Cons: Derivative and boring to me. A lot of people will just call it "that Minecraft ripoff" and want nothing to do with it.

Direction 2: A Peer to Peer World

The thing that will make this project interesting, if I can get it to work, is implementing a peer to peer world that can grow without limit. From a development point of view, this strikes me as a good next step. I would have in place the first version of all the modules -- a client which renders the world, a modifiable world, and a peer to peer server. Even if all you can do is pile up blocks and chat, it would be a fun experiment and perhaps get a group of people interested.

Pros: It would be good implementation strategy to work on the hard, interesting problems first. With all the basic modules complete, I know the scope of the project and can prioritize. I'll have something that works, and I can revise all of the pieces to make them better. I can get a feel for whether the project as a whole makes sense.

Cons: There's not much to look at yet, and not much to do in the world. I ran out of steam on this before because I spent too much time on internals and not enough doing something people could use. After six months with no feedback, I was getting burnt out on it, and the first serious criticism killed the project.

Direction 3: A More Interesting World

I chose a simple block world for three reasons. It was easy to implement -- much easier than any other kind of modifiable world. Second, blocks were popular due to Minecraft, and Notch proved that block worlds can look very nice. But most importantly, blocks are not intimidating.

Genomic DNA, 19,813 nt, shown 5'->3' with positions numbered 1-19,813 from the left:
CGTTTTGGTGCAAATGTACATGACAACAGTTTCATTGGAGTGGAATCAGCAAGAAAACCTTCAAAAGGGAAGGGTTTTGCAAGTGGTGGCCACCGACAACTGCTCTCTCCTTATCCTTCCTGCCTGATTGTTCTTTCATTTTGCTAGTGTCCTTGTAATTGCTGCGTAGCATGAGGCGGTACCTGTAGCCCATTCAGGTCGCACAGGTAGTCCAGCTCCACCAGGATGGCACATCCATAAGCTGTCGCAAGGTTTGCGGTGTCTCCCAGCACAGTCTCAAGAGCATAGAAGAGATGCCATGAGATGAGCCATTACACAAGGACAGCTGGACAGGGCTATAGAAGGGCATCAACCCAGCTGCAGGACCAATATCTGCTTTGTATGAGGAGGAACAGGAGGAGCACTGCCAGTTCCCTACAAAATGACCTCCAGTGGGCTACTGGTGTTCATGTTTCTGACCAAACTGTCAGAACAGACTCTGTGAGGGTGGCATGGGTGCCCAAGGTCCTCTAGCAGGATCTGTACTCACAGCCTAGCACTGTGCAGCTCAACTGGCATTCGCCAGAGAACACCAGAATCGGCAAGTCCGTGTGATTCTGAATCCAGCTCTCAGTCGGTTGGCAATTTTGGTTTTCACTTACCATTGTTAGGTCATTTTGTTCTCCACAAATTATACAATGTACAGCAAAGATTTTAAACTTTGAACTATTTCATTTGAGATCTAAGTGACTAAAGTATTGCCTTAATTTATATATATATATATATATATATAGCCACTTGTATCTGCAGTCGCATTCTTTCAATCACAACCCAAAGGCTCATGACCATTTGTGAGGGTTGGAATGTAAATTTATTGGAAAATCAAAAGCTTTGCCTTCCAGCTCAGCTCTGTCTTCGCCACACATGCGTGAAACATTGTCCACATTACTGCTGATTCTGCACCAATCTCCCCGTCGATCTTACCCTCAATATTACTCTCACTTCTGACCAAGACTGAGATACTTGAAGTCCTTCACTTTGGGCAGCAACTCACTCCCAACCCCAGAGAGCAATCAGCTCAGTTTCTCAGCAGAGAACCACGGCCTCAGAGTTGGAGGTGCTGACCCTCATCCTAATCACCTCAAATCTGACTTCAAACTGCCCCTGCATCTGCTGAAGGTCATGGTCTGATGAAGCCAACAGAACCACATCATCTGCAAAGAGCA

If you look at any other 3D game and think about adding your own buildings or characters, it's overwhelming for a non-artist. The tools are hard to use and hard to understand, and everything a novice does probably looks like crap. But everyone knows how to play with blocks!

Even if someone else builds a nicer fortress or bridge or giant snow globe, you can see exactly how it's done. You could even take a screenshot and go back to your own spot and do something similar. That's just not possible with some mesh-based 3d-modeling tool in the hands of the average user.

So I want to keep that aspect of the world -- easy construction out of small pieces. But I don't want to stick to cubes for all the objects in the world, and I really don't want a cube-based landscape.

In Minecraft, it makes sense for everything to be cubes. You are mining for raw materials and constructing your buildings out of what you mine or craft. It's also part of that cute, low-res retro look the game has. But it has its limits. It's also the signature style of Minecraft, and I know if I stick with it, I'll be that "Minecraft kind of thing" forever.

For my world, I would like a smooth landscape, with plants and trees rendered at least to World of Warcraft quality. Buildings can be made of blocks, but I'd like to add more shapes and allow the user to create new blocks with imported graphics. And I need do something more interesting for avatars (more on that below.)

The world also needs to be lit properly, and I have to work on the graphics performance issues if I want to support a really big world with segments that are paged in and out as you move around.

So Direction 3 is to work on all of that. Get the world looking the way I want it to look before I support multiple users and other features. And give it a unique look so that it's not just "a Minecraft world."